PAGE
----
General information about trusts by Eugene Duhovnikoff BA/LLB

Trusts general information The predecessor of the trust was the medieval “Use”. From medieval times land could have been conveyed to another for the use of a third party. This may have been a temporary arrangement. But by the 13th C. it may have been conveyed permanently.


Generally trusts can be divided into trusts which are created as an act of the parties and trusts which are created by operation of law. The later ones may be imposed by the Courts irrespective of express intention as a remedy. Where the Court imposes a trust it can be done as either a constructive trust or a resulting trust. There are three essential elements of a trust:

  1. Trust property which is identifiable and certain;
  2. A trustee with an equitable obligation which binds the trustee to administer the trust in the interest of the beneficiary; and
  3. A beneficiary with rights corresponding to the duties on the trustee.

There must exist one or more trustees in whom control of the trust property is vested. In the circumstance of a traditional trust a trustee has control of the trust property as legal owner of the trust property. In other cases the trust property may consist of an equitable interest that is vested in, and controlled by, the trustee. A trust obligation does not only concern personal obligations but there must exist some identifiable property that is subject to the trust obligations. Generally, all property, real or personal, legal or equitable, may be subject of a trust. A trust cannot be established without one or more beneficiaries for whom the trust property is held. A person can be both a beneficiary and trustee of the same trust property, although that person cannot be the sole beneficiary as the trust property is not held for the benefit of other persons. The precise nature of a beneficiary’s interest in the property the subject of trust as explained below is dependent on whether the trust is fixed or discretionary. But in a more general sense all beneficiaries of a trust possess a proprietary interest in the trust property as they are entitled to recover the trust property from any person other than a bona fide purchaser for value who purchased without notice of the beneficiaries’ interest.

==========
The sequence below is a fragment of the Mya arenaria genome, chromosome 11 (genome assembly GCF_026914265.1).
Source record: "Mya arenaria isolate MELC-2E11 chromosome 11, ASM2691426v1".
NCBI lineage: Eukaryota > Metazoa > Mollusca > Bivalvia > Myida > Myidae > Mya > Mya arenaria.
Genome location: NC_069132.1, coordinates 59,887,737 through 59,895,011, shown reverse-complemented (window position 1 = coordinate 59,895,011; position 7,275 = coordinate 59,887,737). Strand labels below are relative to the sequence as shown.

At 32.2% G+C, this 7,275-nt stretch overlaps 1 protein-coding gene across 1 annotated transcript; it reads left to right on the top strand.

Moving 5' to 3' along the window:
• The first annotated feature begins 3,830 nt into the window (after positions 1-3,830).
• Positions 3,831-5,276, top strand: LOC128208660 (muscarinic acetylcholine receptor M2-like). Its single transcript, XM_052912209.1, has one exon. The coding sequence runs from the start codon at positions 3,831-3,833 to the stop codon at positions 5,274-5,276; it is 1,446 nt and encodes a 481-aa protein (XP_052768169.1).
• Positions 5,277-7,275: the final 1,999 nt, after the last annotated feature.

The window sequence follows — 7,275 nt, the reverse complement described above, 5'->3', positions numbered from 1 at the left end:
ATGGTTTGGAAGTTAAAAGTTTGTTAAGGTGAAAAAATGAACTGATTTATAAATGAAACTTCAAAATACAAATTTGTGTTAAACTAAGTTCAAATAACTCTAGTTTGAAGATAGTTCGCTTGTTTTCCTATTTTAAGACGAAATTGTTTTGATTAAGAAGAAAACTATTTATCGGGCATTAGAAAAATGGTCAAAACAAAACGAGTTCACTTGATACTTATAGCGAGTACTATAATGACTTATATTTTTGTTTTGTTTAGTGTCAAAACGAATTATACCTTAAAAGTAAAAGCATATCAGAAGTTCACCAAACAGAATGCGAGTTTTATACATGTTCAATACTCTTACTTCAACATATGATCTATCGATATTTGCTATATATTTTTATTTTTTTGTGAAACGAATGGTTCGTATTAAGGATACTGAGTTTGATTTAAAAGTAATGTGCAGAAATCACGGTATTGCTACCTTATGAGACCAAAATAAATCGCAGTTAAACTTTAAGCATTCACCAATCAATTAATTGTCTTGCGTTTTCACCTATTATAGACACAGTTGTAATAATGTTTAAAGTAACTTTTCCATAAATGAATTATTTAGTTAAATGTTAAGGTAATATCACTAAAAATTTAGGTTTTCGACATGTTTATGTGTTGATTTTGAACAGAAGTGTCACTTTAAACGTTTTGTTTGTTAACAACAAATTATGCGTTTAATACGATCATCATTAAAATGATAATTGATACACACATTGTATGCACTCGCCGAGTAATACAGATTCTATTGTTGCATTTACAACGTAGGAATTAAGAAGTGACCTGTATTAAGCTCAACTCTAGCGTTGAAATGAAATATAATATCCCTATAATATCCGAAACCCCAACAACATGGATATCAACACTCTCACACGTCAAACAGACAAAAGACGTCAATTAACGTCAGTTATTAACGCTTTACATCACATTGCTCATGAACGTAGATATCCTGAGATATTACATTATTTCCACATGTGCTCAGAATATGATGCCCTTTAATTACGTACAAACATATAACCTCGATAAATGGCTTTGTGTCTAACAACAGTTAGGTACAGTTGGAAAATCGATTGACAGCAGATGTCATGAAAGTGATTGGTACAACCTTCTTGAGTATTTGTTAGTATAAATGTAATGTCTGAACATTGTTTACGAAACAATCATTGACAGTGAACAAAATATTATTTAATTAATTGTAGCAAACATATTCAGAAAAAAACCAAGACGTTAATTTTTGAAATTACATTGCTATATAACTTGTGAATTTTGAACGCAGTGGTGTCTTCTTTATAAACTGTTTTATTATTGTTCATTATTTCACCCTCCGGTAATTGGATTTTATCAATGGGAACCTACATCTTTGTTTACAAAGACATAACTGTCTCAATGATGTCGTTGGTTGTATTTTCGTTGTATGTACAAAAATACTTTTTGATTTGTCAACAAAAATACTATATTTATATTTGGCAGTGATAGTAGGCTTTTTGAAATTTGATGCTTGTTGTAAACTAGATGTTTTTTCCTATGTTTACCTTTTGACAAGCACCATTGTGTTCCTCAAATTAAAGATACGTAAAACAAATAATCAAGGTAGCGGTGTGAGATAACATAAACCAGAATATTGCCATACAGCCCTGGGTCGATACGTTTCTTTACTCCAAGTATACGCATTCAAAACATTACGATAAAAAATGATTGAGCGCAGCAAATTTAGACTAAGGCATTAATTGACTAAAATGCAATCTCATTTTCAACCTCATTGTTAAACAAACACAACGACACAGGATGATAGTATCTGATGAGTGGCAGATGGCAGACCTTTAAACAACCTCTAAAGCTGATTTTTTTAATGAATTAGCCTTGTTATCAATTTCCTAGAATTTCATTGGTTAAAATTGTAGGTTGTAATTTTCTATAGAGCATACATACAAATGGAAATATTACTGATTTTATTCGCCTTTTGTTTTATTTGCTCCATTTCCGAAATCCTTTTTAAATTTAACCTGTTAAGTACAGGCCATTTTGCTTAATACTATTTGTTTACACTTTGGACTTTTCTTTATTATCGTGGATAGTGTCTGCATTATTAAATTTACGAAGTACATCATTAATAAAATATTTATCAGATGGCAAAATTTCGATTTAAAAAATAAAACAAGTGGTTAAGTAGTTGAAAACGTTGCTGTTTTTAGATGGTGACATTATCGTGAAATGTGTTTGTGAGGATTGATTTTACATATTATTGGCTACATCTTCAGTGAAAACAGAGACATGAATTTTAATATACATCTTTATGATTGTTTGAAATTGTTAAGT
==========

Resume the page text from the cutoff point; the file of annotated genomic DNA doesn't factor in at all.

Fiduciary Principle

The relationship of trustee and beneficiary is characterized as a fiduciary relationship. The concept of trustee’s loyalty to the beneficiary or the beneficiaries of the trust is an essential part of a fiduciary relationship. There is a degree of strictness to the fiduciary principle. That is why its extension is plaintiff driven. Equity is prescriptive insofar as it lays down rules. A trusty must not only refrain from doing harm (negative duty as in tort) but positively pursue the best interest of the beneficiary (positive duties). Equitable remedies are very flexible and can be proprietary. This is strong because if you have a proprietary interest in equity it will beat the legal interests of general creditors. The classic fiduciary relationship is trustee/ beneficiary relationship. Also a solicitor/client relationship and others such as some employees (e.g. senior officers and confidential employees). The common elements to all these relationships are vulnerability, reliance, dependence of one party on another.